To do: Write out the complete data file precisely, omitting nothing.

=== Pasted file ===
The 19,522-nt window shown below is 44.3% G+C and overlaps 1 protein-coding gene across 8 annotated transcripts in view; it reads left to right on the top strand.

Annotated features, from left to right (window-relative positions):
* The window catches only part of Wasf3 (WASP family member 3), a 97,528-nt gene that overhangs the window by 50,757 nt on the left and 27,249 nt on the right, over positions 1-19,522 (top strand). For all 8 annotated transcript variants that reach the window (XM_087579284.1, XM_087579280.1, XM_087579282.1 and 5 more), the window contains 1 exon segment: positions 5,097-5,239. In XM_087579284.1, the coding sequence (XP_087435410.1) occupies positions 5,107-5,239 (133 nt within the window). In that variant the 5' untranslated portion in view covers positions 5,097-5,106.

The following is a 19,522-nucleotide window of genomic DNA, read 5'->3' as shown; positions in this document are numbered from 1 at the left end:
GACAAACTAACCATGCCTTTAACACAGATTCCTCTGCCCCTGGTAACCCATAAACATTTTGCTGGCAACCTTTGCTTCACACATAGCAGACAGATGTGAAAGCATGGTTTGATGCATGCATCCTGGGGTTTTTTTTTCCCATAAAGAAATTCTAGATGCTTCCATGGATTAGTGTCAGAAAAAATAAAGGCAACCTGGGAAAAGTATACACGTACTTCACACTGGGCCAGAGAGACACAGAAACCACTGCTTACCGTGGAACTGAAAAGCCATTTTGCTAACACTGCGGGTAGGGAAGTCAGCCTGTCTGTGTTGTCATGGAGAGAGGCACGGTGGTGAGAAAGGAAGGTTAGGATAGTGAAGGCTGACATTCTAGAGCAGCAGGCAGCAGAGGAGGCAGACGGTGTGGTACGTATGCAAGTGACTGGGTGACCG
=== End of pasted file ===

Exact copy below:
The 19,522-nt window shown below is 44.3% G+C and overlaps 1 protein-coding gene across 8 annotated transcripts in view; it reads left to right on the top strand.

Annotated features, from left to right (window-relative positions):
* The window catches only part of Wasf3 (WASP family member 3), a 97,528-nt gene that overhangs the window by 50,757 nt on the left and 27,249 nt on the right, over positions 1-19,522 (top strand). For all 8 annotated transcript variants that reach the window (XM_087579284.1, XM_087579280.1, XM_087579282.1 and 5 more), the window contains 1 exon segment: positions 5,097-5,239. In XM_087579284.1, the coding sequence (XP_087435410.1) occupies positions 5,107-5,239 (133 nt within the window). In that variant the 5' untranslated portion in view covers positions 5,097-5,106.

The following is a 19,522-nucleotide window of genomic DNA, read 5'->3' as shown; positions in this document are numbered from 1 at the left end:
GACAAACTAACCATGCCTTTAACACAGATTCCTCTGCCCCTGGTAACCCATAAACATTTTGCTGGCAACCTTTGCTTCACACATAGCAGACAGATGTGAAAGCATGGTTTGATGCATGCATCCTGGGGTTTTTTTTTCCCATAAAGAAATTCTAGATGCTTCCATGGATTAGTGTCAGAAAAAATAAAGGCAACCTGGGAAAAGTATACACGTACTTCACACTGGGCCAGAGAGACACAGAAACCACTGCTTACCGTGGAACTGAAAAGCCATTTTGCTAACACTGCGGGTAGGGAAGTCAGCCTGTCTGTGTTGTCATGGAGAGAGGCACGGTGGTGAGAAAGGAAGGTTAGGATAGTGAAGGCTGACATTCTAGAGCAGCAGGCAGCAGAGGAGGCAGACGGTGTGGTACGTATGCAAGTGACTGGGTGACCG